I am currently a post-doctoral research fellow in the Reasoning and Learning Lab at McGill University, where I am working with Joelle Pineau and Doina Precup. Before that, I did a PhD in machine learning (deep reinforcement learning) at the university of Liege with Raphael Fonteneau and Damien Ernst from which I graduated in September 2017.
More information on my research is provided below.
The title of my PhD thesis is "Contributions to deep reinforcement learning and its applications in smartgrids".
Reinforcement learning and its extension with deep learning have led to a field of research called deep reinforcement learning. Applications of that research have recently shown the possibility to solve complex decision-making tasks that were previously believed extremely difficult for a computer. Yet, deep reinforcement learning requires caution and understanding of its inner mechanisms in order to be applied successfully in the different settings.
As an introduction, we provide a general overview of the field of deep reinforcement learning. The thesis is then divided in two parts.
In the first part of this thesis, we provide an analysis of reinforcement learning in the particular setting of a limited amount of data and in the general context of partial observability. In this setting, we focus on the tradeoff between asymptotic bias (suboptimality with unlimited data) and overfitting (additional suboptimality due to limited data), and theoretically show that while potentially increasing the asymptotic bias, a smaller state representation decreases the risk of overfitting. An original theoretical contribution relies on expressing the quality of a state representation by bounding L1 error terms of the associated belief states. We also discuss and empirically illustrate the role of other parameters to optimize the bias-overfitting tradeoff: the function approximator (in particular deep learning) and the discount factor. In addition, we investigate the specific case of the discount factor in the deep reinforcement learning setting case where additional data can be gathered through learning.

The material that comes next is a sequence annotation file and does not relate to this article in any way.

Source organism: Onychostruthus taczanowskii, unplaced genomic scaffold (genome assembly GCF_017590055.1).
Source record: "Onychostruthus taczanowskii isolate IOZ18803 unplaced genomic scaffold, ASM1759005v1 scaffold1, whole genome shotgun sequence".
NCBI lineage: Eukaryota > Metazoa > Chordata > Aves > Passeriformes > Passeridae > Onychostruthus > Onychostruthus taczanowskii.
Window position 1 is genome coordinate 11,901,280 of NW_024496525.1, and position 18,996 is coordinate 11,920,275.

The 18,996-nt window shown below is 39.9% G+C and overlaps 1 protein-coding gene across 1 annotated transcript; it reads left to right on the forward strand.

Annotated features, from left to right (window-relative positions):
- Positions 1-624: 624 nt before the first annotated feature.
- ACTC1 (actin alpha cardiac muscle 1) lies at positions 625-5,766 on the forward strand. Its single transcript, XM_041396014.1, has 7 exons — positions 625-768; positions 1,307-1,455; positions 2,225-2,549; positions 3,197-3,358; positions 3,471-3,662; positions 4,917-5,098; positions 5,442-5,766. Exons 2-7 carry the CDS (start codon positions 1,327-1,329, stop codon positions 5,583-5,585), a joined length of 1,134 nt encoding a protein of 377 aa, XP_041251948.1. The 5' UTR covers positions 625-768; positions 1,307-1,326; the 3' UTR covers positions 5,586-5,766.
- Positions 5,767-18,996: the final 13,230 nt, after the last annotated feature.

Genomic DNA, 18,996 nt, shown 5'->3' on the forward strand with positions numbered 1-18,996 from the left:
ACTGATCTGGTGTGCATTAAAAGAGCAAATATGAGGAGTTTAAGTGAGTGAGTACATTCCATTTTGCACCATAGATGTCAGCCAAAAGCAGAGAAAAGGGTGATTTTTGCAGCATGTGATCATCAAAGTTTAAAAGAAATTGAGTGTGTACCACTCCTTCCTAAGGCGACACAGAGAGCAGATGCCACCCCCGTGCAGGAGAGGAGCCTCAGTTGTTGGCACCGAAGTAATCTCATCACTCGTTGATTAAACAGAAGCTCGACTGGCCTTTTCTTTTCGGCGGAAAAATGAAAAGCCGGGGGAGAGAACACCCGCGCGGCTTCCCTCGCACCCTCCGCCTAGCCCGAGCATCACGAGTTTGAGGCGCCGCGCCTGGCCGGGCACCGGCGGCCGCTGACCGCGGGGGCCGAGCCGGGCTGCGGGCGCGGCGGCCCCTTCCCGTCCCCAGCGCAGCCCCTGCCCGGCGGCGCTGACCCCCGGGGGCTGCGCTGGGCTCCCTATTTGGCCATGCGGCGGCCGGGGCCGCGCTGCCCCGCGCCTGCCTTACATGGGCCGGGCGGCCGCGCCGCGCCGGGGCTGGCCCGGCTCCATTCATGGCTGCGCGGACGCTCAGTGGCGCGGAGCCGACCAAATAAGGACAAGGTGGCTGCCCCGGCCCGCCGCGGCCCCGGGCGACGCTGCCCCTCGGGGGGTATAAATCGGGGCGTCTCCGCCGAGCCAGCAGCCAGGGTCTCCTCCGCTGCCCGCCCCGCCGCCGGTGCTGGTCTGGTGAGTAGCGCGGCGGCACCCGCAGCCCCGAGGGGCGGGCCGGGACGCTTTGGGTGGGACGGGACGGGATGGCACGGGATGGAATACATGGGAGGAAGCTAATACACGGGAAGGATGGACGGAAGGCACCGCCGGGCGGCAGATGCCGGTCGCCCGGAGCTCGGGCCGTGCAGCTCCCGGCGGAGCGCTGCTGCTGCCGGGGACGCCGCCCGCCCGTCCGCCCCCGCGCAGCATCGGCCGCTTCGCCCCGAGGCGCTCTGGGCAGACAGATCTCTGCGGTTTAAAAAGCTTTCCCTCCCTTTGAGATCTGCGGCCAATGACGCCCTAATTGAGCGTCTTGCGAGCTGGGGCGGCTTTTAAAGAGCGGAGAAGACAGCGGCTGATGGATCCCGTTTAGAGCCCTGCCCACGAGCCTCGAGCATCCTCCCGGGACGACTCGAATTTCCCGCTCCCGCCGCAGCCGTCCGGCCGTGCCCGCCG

In the second part of this thesis, we focus on a smartgrids application that falls in the context of a partially observable problem and where a limited amount of data is available (as studied in the first part of the thesis). We consider the case of microgrids featuring photovoltaic panels (PV) associated with both long-term (hydrogen) and short-term (batteries) storage devices. We propose a novel formalization of the problem of building and operating microgrids interacting with their surrounding environment. In the deterministic assumption, we show how to optimally operate and size microgrids using linear programming techniques. We then show how to use deep reinforcement learning to solve the operation of microgrids under uncertainty where, at every time-step, the uncertainty comes from the lack of knowledge about future electricity consumption and weather dependent PV production.